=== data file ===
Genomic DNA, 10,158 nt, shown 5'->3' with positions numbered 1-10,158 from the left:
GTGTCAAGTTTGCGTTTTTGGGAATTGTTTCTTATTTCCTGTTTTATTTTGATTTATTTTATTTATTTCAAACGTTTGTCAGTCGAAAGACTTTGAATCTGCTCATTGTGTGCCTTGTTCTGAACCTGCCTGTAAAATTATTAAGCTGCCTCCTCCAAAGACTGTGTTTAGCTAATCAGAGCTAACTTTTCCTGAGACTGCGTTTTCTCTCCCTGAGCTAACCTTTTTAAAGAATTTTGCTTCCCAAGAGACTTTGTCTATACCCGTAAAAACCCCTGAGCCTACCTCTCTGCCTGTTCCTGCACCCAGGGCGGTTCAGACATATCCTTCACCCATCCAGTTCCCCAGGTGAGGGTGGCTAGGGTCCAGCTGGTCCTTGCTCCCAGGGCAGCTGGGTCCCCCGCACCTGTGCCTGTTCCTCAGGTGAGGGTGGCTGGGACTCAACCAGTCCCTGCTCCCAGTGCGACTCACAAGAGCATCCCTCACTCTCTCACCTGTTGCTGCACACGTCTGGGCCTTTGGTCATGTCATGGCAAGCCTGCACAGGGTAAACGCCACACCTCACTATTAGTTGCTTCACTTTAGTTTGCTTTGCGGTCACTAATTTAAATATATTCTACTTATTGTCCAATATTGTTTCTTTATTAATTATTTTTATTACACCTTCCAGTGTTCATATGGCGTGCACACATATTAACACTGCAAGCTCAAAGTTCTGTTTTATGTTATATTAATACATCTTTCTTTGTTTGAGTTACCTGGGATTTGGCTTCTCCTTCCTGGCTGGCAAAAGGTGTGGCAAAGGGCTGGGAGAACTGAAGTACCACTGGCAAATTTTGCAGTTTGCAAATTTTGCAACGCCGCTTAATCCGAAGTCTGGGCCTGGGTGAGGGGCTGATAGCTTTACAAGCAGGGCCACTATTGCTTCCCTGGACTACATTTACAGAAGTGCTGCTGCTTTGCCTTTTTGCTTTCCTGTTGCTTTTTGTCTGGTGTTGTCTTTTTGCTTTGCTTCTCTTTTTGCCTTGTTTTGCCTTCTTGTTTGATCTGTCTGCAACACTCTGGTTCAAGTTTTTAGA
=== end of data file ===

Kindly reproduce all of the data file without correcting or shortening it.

Genomic DNA, 10,158 nt, shown 5'->3' with positions numbered 1-10,158 from the left:
GTGTCAAGTTTGCGTTTTTGGGAATTGTTTCTTATTTCCTGTTTTATTTTGATTTATTTTATTTATTTCAAACGTTTGTCAGTCGAAAGACTTTGAATCTGCTCATTGTGTGCCTTGTTCTGAACCTGCCTGTAAAATTATTAAGCTGCCTCCTCCAAAGACTGTGTTTAGCTAATCAGAGCTAACTTTTCCTGAGACTGCGTTTTCTCTCCCTGAGCTAACCTTTTTAAAGAATTTTGCTTCCCAAGAGACTTTGTCTATACCCGTAAAAACCCCTGAGCCTACCTCTCTGCCTGTTCCTGCACCCAGGGCGGTTCAGACATATCCTTCACCCATCCAGTTCCCCAGGTGAGGGTGGCTAGGGTCCAGCTGGTCCTTGCTCCCAGGGCAGCTGGGTCCCCCGCACCTGTGCCTGTTCCTCAGGTGAGGGTGGCTGGGACTCAACCAGTCCCTGCTCCCAGTGCGACTCACAAGAGCATCCCTCACTCTCTCACCTGTTGCTGCACACGTCTGGGCCTTTGGTCATGTCATGGCAAGCCTGCACAGGGTAAACGCCACACCTCACTATTAGTTGCTTCACTTTAGTTTGCTTTGCGGTCACTAATTTAAATATATTCTACTTATTGTCCAATATTGTTTCTTTATTAATTATTTTTATTACACCTTCCAGTGTTCATATGGCGTGCACACATATTAACACTGCAAGCTCAAAGTTCTGTTTTATGTTATATTAATACATCTTTCTTTGTTTGAGTTACCTGGGATTTGGCTTCTCCTTCCTGGCTGGCAAAAGGTGTGGCAAAGGGCTGGGAGAACTGAAGTACCACTGGCAAATTTTGCAGTTTGCAAATTTTGCAACGCCGCTTAATCCGAAGTCTGGGCCTGGGTGAGGGGCTGATAGCTTTACAAGCAGGGCCACTATTGCTTCCCTGGACTACATTTACAGAAGTGCTGCTGCTTTGCCTTTTTGCTTTCCTGTTGCTTTTTGTCTGGTGTTGTCTTTTTGCTTTGCTTCTCTTTTTGCCTTGTTTTGCCTTCTTGTTTGATCTGTCTGCAACACTCTGGTTCAAGTTTTTAGA